But the gate had opened.

“Pull my finger,” I teased my kids just as I remembered Dad teased me.

The memories of the times building fences, wrangling horses, straightening nails, cleaning car parts, sweeping the garage, mowing the lawn—and even being put to bed—erupted and became more than molten nightmares. They became memories of an imperfect father passing on his life and love the only way he knew how.

At age thirty, on Memorial Day, I went back to Fort Logan, believing forgiveness can stretch into the past and beyond the grave. Slowly I had become not only a father but now a son.

A few years later, after I’d become a pastor and “sat behind a desk” as Dad predicted, I was walking back to the office after lunch. I was dressed in a white shirt, dark slacks, and a tie. It was in Illinois and hot. I rolled my shirtsleeves up to mid forearm. As I walked by a storefront window, I noticed my reflection. It stole my breath and the remainder of my false dad narrative away.

I saw my dad walking there beside me. Right before his death, he had been promoted from a missile mechanic to a supervisor at Martin Marietta and often wore what I was wearing that day, sleeves rolled up and all.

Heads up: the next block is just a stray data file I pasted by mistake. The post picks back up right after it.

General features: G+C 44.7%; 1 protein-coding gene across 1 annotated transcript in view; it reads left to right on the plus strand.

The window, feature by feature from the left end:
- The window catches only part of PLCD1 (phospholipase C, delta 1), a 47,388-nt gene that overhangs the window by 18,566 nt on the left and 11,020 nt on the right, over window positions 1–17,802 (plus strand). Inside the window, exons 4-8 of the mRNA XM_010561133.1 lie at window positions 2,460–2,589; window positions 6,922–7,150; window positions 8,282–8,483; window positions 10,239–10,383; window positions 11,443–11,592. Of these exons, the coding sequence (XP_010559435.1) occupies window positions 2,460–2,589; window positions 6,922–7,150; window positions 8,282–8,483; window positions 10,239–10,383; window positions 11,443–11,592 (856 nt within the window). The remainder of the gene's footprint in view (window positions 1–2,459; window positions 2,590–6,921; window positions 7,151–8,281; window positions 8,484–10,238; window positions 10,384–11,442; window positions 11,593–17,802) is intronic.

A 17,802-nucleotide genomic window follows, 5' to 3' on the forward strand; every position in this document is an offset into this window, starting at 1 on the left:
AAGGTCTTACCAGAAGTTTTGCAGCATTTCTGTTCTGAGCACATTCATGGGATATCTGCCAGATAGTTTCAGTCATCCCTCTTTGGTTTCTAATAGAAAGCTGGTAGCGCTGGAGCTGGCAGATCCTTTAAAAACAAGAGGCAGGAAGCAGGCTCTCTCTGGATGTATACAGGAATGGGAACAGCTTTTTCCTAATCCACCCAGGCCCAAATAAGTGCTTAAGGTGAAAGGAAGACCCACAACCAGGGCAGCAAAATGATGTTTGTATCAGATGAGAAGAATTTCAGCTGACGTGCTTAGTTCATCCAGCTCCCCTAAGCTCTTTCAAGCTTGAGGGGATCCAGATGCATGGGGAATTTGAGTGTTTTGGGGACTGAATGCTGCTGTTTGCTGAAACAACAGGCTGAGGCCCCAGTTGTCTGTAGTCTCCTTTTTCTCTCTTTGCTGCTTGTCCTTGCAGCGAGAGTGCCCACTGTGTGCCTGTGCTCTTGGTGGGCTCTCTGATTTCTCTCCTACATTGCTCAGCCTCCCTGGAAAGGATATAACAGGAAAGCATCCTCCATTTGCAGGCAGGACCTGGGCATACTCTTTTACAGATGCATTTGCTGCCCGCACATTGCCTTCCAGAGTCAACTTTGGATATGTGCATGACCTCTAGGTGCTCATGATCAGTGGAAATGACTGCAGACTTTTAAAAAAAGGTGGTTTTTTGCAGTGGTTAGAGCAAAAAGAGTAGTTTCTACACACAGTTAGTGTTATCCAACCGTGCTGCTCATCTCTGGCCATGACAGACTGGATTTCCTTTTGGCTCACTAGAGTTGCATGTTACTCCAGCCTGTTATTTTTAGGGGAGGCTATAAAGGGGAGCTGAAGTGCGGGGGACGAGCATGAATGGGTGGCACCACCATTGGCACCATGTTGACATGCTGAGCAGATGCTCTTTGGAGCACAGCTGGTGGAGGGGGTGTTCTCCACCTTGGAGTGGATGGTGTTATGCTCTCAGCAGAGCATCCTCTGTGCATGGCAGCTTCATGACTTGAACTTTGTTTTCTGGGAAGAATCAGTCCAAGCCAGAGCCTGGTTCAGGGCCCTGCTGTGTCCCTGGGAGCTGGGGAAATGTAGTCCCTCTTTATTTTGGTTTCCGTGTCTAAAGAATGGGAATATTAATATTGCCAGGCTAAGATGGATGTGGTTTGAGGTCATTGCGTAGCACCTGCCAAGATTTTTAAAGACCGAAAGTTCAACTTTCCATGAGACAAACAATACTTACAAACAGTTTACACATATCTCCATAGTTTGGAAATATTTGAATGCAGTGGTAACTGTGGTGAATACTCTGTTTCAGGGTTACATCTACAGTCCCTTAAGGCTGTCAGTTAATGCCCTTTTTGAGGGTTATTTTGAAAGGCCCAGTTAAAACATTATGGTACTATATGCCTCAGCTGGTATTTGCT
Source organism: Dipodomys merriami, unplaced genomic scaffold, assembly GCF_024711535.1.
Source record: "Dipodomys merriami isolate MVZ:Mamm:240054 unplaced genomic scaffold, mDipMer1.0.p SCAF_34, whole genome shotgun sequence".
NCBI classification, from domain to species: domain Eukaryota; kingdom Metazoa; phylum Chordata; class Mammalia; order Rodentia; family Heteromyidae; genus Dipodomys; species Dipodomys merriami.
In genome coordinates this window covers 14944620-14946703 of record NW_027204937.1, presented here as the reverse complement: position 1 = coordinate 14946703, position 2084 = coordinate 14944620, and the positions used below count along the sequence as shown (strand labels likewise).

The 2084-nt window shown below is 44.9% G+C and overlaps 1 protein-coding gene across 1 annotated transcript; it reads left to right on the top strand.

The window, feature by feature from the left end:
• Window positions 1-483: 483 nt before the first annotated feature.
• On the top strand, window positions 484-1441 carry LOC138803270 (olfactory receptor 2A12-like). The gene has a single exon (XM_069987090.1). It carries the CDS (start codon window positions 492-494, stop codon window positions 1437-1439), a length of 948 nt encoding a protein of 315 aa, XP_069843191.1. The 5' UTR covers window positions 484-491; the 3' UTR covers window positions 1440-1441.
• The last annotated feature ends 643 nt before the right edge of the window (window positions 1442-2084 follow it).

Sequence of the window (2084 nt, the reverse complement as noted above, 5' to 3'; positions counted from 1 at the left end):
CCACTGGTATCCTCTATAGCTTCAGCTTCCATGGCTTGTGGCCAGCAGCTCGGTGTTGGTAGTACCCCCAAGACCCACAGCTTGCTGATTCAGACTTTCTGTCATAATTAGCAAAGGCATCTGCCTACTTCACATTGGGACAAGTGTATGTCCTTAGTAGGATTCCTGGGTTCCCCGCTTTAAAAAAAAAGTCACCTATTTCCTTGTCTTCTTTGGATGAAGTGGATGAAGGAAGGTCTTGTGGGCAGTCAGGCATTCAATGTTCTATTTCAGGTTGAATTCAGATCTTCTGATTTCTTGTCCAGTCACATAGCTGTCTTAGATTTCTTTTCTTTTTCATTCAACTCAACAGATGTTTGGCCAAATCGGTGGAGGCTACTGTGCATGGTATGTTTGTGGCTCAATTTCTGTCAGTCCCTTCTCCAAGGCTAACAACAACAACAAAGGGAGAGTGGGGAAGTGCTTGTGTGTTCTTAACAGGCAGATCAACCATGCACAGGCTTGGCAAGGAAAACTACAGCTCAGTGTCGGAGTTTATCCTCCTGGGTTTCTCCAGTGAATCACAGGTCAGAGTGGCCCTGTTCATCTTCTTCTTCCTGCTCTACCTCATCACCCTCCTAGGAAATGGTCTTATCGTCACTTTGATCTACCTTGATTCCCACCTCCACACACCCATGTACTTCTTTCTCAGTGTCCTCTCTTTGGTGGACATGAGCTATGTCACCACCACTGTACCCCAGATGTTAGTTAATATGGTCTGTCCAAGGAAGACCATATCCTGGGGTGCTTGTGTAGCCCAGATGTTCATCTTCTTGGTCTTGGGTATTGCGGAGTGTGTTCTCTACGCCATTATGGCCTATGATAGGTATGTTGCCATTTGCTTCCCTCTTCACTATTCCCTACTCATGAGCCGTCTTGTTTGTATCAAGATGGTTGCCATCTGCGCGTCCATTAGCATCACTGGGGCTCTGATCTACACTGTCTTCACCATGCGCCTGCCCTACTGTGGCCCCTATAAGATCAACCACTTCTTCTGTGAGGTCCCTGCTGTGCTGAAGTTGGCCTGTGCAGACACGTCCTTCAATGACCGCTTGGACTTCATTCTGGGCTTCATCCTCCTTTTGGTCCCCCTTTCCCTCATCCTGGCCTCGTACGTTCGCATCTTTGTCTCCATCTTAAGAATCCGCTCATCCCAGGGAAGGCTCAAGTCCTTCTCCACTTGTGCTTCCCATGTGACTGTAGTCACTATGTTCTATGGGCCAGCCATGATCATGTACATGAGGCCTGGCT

I had become my dad. And I was glad.

Years later, for Father’s Day, my youngest daughter had me listen to a rap song by Sean Daley (Slug of Atmosphere) about his dad: “Yesterday.”

“Yesterday, was that you

Looked just like you

Strange things my imagination might do

Take a breath reflect on what we’ve been through

Or am I just going crazy cause I miss you?”

Dad’s presence now permeated my life. And through my grief, once God cracked open the vault, I learned how to reinterpret my life story. Through the loss of my dad, I found my Father. And through becoming the father of my children, I found my dad.